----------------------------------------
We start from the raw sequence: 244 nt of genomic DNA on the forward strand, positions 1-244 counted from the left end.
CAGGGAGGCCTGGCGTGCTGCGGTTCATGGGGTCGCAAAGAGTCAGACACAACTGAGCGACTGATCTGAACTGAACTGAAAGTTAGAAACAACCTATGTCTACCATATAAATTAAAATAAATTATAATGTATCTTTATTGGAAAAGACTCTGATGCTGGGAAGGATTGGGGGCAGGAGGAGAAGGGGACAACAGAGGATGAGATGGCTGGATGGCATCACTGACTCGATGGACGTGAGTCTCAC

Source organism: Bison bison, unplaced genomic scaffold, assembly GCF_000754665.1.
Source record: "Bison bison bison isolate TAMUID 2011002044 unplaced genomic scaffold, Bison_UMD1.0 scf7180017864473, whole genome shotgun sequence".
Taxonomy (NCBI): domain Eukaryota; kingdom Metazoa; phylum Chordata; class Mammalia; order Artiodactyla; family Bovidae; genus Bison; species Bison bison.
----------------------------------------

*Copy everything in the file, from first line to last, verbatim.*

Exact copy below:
We start from the raw sequence: 244 nt of genomic DNA on the forward strand, positions 1-244 counted from the left end.
CAGGGAGGCCTGGCGTGCTGCGGTTCATGGGGTCGCAAAGAGTCAGACACAACTGAGCGACTGATCTGAACTGAACTGAAAGTTAGAAACAACCTATGTCTACCATATAAATTAAAATAAATTATAATGTATCTTTATTGGAAAAGACTCTGATGCTGGGAAGGATTGGGGGCAGGAGGAGAAGGGGACAACAGAGGATGAGATGGCTGGATGGCATCACTGACTCGATGGACGTGAGTCTCAC

Source organism: Bison bison, unplaced genomic scaffold, assembly GCF_000754665.1.
Source record: "Bison bison bison isolate TAMUID 2011002044 unplaced genomic scaffold, Bison_UMD1.0 scf7180017864473, whole genome shotgun sequence".
Taxonomy (NCBI): domain Eukaryota; kingdom Metazoa; phylum Chordata; class Mammalia; order Artiodactyla; family Bovidae; genus Bison; species Bison bison.